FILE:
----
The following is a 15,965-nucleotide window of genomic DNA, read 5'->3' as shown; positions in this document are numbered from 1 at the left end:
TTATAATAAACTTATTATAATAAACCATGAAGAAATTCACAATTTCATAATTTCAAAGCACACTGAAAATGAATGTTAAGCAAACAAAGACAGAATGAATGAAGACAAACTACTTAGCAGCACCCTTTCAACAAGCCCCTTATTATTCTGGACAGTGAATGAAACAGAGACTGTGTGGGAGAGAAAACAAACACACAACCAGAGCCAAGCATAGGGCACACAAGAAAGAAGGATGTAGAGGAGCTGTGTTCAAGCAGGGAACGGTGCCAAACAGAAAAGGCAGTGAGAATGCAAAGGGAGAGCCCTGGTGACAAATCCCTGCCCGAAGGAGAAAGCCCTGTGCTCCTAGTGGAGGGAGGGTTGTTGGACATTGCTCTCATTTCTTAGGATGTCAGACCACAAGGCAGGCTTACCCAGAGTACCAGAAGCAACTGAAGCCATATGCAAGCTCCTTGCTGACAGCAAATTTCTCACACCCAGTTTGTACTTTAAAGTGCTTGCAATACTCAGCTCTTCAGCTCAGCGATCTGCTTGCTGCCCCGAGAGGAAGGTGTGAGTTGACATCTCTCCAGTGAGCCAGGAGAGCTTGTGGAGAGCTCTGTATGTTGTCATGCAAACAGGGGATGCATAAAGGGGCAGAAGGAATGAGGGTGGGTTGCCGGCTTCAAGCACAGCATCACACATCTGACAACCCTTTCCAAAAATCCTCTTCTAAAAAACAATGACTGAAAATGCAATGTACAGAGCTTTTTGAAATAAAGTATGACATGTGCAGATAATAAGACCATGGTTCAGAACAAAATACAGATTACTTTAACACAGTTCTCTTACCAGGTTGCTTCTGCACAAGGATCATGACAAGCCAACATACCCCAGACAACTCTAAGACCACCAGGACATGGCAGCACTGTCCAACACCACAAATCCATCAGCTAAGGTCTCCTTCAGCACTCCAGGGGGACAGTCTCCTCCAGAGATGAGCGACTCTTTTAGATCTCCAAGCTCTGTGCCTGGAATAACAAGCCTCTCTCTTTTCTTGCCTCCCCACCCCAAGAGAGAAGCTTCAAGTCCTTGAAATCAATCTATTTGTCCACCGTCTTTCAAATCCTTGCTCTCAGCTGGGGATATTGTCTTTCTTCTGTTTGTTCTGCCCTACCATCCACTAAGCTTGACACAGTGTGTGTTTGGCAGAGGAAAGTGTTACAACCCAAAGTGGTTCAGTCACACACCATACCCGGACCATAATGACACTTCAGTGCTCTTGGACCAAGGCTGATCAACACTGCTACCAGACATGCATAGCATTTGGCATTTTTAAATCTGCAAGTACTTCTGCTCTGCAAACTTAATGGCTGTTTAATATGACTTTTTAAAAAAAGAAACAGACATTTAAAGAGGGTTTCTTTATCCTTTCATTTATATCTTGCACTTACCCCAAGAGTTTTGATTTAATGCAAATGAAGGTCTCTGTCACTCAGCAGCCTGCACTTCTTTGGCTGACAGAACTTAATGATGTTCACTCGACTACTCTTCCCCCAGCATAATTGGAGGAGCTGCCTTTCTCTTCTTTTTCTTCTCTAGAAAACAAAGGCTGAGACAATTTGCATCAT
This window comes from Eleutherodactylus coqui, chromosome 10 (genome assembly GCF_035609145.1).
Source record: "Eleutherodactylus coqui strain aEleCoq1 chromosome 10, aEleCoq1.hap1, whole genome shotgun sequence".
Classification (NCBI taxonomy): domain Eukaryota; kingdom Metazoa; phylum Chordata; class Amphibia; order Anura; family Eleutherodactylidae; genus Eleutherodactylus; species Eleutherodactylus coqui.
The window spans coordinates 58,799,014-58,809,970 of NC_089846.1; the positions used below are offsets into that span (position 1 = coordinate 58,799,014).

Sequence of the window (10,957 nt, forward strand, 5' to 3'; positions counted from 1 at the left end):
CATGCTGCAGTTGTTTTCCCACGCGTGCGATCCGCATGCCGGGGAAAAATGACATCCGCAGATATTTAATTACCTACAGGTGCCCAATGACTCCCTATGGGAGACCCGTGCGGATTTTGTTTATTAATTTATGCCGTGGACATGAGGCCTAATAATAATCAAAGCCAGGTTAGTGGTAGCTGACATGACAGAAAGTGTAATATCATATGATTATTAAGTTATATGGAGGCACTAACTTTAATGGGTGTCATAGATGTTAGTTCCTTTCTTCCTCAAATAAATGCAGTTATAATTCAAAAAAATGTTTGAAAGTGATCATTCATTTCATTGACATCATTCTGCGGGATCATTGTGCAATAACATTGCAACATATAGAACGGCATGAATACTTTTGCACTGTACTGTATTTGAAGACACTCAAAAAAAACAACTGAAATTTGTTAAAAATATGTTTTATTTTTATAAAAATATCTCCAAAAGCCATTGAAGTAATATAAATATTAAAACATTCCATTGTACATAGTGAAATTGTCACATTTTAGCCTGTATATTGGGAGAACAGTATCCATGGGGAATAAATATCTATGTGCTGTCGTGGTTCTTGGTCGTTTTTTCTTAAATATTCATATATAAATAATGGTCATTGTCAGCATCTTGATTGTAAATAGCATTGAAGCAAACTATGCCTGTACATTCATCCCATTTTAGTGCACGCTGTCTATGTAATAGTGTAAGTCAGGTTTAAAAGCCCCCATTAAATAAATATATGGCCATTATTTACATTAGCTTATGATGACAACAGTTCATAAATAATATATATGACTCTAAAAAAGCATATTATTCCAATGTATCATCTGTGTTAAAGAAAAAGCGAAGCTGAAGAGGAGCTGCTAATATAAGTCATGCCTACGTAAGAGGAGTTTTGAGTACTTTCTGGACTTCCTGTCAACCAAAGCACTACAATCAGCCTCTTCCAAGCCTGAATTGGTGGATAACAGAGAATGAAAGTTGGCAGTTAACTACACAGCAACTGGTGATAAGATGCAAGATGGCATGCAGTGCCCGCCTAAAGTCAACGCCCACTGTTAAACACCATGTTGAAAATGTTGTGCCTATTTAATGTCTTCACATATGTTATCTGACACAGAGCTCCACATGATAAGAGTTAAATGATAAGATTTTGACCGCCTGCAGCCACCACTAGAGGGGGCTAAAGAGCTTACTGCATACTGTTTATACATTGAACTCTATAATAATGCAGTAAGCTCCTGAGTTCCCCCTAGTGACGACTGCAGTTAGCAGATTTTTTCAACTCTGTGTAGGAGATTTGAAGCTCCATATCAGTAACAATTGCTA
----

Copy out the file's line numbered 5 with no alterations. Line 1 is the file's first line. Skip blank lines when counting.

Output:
Classification (NCBI taxonomy): domain Eukaryota; kingdom Metazoa; phylum Chordata; class Amphibia; order Anura; family Eleutherodactylidae; genus Eleutherodactylus; species Eleutherodactylus coqui.